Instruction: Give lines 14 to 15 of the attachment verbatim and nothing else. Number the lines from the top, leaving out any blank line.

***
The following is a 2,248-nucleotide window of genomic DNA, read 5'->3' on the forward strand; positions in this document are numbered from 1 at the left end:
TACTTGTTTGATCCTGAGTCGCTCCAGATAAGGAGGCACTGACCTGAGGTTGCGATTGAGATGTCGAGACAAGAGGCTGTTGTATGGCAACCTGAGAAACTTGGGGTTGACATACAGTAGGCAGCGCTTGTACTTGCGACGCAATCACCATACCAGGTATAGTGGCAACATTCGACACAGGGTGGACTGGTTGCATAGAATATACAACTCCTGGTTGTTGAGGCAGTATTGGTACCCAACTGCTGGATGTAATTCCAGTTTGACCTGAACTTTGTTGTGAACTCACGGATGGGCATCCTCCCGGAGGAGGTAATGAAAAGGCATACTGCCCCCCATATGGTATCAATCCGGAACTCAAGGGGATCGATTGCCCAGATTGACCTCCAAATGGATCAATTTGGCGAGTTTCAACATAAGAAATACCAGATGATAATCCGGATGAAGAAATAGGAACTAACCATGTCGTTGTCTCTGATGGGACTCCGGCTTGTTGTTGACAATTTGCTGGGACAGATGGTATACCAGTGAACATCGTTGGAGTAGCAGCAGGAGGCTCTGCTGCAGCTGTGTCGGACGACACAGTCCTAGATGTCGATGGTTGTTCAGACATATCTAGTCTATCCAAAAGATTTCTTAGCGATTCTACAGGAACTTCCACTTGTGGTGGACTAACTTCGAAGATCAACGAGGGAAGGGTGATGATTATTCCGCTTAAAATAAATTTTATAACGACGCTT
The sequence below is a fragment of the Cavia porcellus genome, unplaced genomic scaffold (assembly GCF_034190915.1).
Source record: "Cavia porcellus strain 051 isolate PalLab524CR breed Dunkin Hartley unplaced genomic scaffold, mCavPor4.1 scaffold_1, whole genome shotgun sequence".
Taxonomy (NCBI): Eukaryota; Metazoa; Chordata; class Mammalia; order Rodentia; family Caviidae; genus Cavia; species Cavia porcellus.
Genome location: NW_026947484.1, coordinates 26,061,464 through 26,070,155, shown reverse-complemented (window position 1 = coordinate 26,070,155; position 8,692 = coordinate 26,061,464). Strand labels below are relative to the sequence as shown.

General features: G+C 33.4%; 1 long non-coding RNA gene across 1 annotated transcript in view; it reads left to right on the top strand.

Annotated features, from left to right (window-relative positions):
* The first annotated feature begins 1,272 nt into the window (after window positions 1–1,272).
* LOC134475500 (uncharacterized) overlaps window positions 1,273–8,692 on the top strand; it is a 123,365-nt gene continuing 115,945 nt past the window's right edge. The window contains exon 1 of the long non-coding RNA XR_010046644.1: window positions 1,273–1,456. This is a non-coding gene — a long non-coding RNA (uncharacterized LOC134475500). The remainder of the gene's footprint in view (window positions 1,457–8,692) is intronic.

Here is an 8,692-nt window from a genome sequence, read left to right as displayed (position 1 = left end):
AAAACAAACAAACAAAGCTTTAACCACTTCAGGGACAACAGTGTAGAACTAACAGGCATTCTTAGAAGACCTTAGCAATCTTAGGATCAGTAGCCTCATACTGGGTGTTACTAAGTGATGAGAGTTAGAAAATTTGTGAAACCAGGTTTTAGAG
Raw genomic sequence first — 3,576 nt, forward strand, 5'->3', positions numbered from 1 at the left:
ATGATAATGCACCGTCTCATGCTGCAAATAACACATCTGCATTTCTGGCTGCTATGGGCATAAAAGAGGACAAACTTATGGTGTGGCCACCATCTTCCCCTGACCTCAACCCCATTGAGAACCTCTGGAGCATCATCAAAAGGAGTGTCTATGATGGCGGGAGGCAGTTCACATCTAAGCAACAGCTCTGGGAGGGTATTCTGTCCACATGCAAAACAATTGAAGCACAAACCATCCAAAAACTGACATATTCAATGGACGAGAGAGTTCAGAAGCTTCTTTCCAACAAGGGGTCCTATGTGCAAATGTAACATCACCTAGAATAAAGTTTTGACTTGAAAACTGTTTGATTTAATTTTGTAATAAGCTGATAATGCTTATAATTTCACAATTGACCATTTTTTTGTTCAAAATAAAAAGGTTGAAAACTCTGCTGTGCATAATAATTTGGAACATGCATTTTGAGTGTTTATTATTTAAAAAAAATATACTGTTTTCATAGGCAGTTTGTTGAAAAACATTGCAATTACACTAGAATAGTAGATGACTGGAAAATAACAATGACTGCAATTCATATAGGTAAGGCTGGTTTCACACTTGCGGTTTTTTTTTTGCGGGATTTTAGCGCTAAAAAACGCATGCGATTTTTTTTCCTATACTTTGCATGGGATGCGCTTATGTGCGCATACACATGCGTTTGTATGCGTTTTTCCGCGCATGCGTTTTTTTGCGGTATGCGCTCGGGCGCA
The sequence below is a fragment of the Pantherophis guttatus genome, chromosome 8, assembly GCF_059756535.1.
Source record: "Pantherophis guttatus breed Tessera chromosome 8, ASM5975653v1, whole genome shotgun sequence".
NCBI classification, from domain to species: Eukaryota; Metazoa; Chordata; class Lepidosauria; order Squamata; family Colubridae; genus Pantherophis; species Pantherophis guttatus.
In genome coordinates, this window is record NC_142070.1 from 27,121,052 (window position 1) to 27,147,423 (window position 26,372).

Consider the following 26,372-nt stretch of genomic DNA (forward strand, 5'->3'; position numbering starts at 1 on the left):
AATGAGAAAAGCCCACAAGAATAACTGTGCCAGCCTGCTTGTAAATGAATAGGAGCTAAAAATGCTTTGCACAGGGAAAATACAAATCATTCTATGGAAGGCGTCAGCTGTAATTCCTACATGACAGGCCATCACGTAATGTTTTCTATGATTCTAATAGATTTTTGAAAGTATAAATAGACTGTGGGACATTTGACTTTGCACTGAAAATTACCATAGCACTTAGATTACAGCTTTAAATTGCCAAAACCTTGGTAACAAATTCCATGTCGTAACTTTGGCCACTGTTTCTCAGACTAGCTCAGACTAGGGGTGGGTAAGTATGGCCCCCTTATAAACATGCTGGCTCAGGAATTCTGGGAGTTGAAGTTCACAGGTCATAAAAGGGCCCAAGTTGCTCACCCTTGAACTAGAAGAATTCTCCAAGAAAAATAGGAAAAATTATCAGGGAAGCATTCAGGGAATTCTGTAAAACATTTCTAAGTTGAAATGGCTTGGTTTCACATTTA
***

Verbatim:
ATGATAATGCACCGTCTCATGCTGCAAATAACACATCTGCATTTCTGGCTGCTATGGGCATAAAAGAGGACAAACTTATGGTGTGGCCACCATCTTCCCCTGACCTCAACCCCATTGAGAACCTCTGGAGCATCATCAAAAGGAGTGTCTATGATGGCGGGAGGCAGTTCACATCTAAGCAACAGCTCTGGGAGGGTATTCTGTCCACATGCAAAACAATTGAAGCACAAACCATCCAAAAACTGACATATTCAATGGACGAGAGAGTTCAGAAGCTTCTTTCCAACAAGGGGTCCTATGTGCAAATGTAACATCACCTAGAATAAAGTTTTGACTTGAAAACTGTTTGATTTAATTTTGTAATAAGCTGATAATGCTTATAATTTCACAATTGACCATTTTTTTGTTCAAAATAAAAAGGTTGAAAACTCTGCTGTGCATAATAATTTGGAACATGCATTTTGAGTGTTTATTATTTAAAAAAAATATACTGTTTTCATAGGCAGTTTGTTGAAAAACATTGCAATTACACTAGAATAGTAGATGACTGGAAAATAACAATGACTGCAATTCATATAGGTAAGGCTGGTTTCACACTTGCGGTTTTTTTTTTGCGGGATTTTAGCGCTAAAAAACGCATGCGATTTTTTTTCCTATACTTTGCATGGGATGCGCTTATGTGCGCATACACATGCGTTTGTATGCGTTTTTCCGCGCATGCGTTTTTTTGCGGTATGCGCTCGGGCGCA
The sequence below is a fragment of the Pantherophis guttatus genome, chromosome 8, assembly GCF_059756535.1.